Read the rest HERE!

First Time Home Buyer New Tax Bill Example

To illustrate how the changes to the standard deduction, repeal of personal exemptions, mortgage interest and state and local taxes might affect a first-time homebuyer, consider the example of Barbara Buyer. Barbara, an accountant making $91,580 per year, is single and currently rents an apartment. She also pays state income tax of $5,086 and makes charitable contributions of$2,088, but the total of these is lower than the standard deduction, so she claims the standard deduction.

Barbara’s tax liability for 2018 under the prior law is as follows:

Income $91,580
Standard Deduction -$6,500
Personal Exemption -$4,150
Taxable Income $79,862
Tax $15,619

Under the new law, Barbara would get a tax cut, computed as follows:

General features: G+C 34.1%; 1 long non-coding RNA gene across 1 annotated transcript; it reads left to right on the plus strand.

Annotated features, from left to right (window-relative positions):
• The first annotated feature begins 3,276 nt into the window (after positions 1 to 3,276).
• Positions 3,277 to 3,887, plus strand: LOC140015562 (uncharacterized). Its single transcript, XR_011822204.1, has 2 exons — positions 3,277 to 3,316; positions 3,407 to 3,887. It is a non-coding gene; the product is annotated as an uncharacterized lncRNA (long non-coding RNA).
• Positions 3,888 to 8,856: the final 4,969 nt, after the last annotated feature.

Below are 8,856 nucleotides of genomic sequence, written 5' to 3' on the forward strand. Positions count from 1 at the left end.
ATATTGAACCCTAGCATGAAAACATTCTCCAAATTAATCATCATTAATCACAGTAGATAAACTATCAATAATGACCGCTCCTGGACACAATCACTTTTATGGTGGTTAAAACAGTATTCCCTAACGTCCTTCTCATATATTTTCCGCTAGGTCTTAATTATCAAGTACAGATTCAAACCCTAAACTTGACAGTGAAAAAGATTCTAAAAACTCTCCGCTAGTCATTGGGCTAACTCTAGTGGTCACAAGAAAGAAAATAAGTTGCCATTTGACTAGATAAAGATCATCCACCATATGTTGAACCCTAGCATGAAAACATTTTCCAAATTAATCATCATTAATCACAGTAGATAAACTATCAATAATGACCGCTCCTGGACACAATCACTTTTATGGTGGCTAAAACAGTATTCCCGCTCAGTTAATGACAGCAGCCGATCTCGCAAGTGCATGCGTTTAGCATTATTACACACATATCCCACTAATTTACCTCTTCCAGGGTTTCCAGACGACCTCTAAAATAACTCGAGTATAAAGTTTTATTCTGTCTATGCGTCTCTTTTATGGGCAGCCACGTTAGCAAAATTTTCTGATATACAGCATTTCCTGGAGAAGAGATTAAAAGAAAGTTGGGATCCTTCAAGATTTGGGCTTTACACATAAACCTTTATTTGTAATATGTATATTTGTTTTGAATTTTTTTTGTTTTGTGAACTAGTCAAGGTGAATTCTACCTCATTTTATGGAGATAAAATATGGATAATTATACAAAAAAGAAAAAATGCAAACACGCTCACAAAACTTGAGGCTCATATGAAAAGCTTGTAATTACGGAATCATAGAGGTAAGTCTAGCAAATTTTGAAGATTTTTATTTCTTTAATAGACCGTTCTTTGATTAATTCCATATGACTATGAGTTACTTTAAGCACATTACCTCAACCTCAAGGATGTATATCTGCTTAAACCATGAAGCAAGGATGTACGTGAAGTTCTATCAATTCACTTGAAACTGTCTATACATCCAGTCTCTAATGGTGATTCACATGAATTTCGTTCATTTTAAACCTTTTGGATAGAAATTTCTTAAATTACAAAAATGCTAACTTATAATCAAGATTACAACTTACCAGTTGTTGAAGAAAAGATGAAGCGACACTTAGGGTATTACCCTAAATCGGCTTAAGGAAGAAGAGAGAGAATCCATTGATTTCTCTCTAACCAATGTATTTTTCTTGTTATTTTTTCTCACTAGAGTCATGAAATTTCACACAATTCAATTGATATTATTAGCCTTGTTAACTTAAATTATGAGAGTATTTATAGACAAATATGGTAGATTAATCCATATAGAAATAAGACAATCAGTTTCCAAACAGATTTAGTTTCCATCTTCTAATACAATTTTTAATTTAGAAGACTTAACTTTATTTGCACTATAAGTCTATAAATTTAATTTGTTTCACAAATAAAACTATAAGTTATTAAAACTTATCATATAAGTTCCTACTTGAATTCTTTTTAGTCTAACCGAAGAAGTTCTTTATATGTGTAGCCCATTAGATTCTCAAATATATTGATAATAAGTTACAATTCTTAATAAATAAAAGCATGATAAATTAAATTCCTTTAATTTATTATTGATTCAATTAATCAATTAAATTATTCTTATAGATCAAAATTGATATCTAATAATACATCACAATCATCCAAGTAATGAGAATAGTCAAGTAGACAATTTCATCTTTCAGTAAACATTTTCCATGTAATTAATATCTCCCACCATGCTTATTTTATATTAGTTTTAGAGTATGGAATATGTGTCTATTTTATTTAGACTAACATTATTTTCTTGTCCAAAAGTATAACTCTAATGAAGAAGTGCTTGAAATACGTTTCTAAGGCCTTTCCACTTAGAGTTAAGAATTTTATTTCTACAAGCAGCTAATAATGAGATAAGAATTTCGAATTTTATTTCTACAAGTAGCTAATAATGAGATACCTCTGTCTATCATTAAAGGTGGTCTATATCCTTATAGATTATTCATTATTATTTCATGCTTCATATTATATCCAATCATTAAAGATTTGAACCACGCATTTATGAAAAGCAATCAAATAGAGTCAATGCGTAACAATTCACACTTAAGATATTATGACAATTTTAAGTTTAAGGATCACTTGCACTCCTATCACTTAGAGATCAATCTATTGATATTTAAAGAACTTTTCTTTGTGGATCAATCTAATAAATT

Income $91,580
Standard Deduction -$12,000
Personal Exemption $ 0
Taxable Income $77,492
Tax $12,988

Tax Difference Under New Law.
Even though Barbara would not get the benefit of the personal exemption under the new law, her higher standard deduction would more than make up for the loss. In addition, the lower tax rates of the new law would help deliver the total tax cut of $2,632 ($15,619 – $12,988) as compared with the prior law.

However, let’s take a look at what happens to Barbara if she were to purchase a condo costing $440,000 (median price for a condo in California). She takes out a 30-year fixed rate mortgage at 4.5% interest, putting down 20%. Assuming she buys early in 2018, her first-year mortgage interest would total $15,372 and she would pay real property taxes of $5,500.

As a first-time homeowner, her tax liability under the prior law would be computed as follows:

Income 91,580
Mortgage Interest $15,372